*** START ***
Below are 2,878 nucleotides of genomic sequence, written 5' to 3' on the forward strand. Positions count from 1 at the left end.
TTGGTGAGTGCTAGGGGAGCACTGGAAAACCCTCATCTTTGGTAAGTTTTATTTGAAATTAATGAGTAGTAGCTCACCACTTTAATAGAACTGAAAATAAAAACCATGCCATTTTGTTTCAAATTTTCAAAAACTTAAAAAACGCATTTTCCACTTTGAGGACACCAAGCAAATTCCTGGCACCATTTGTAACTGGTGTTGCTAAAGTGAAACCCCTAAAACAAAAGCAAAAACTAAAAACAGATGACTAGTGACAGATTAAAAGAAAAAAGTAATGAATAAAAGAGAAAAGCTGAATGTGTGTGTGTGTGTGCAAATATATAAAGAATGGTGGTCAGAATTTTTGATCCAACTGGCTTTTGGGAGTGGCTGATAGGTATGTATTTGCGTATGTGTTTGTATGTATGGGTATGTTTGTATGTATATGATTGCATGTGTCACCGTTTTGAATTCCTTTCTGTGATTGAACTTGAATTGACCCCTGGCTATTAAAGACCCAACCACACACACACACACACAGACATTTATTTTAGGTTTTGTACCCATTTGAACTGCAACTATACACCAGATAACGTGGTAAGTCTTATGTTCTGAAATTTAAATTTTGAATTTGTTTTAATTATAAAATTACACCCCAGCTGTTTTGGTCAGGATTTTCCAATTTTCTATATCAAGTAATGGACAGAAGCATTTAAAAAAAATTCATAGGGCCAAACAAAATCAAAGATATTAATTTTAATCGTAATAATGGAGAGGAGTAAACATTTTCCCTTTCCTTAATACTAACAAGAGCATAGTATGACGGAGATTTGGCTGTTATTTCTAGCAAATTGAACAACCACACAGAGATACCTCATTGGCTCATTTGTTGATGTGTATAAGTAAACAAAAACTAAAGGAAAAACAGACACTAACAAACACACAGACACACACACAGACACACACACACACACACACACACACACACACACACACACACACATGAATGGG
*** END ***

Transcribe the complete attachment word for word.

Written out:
Below are 2,878 nucleotides of genomic sequence, written 5' to 3' on the forward strand. Positions count from 1 at the left end.
TTGGTGAGTGCTAGGGGAGCACTGGAAAACCCTCATCTTTGGTAAGTTTTATTTGAAATTAATGAGTAGTAGCTCACCACTTTAATAGAACTGAAAATAAAAACCATGCCATTTTGTTTCAAATTTTCAAAAACTTAAAAAACGCATTTTCCACTTTGAGGACACCAAGCAAATTCCTGGCACCATTTGTAACTGGTGTTGCTAAAGTGAAACCCCTAAAACAAAAGCAAAAACTAAAAACAGATGACTAGTGACAGATTAAAAGAAAAAAGTAATGAATAAAAGAGAAAAGCTGAATGTGTGTGTGTGTGTGCAAATATATAAAGAATGGTGGTCAGAATTTTTGATCCAACTGGCTTTTGGGAGTGGCTGATAGGTATGTATTTGCGTATGTGTTTGTATGTATGGGTATGTTTGTATGTATATGATTGCATGTGTCACCGTTTTGAATTCCTTTCTGTGATTGAACTTGAATTGACCCCTGGCTATTAAAGACCCAACCACACACACACACACACAGACATTTATTTTAGGTTTTGTACCCATTTGAACTGCAACTATACACCAGATAACGTGGTAAGTCTTATGTTCTGAAATTTAAATTTTGAATTTGTTTTAATTATAAAATTACACCCCAGCTGTTTTGGTCAGGATTTTCCAATTTTCTATATCAAGTAATGGACAGAAGCATTTAAAAAAAATTCATAGGGCCAAACAAAATCAAAGATATTAATTTTAATCGTAATAATGGAGAGGAGTAAACATTTTCCCTTTCCTTAATACTAACAAGAGCATAGTATGACGGAGATTTGGCTGTTATTTCTAGCAAATTGAACAACCACACAGAGATACCTCATTGGCTCATTTGTTGATGTGTATAAGTAAACAAAAACTAAAGGAAAAACAGACACTAACAAACACACAGACACACACACAGACACACACACACACACACACACACACACACACACACACACACACATGAATGGG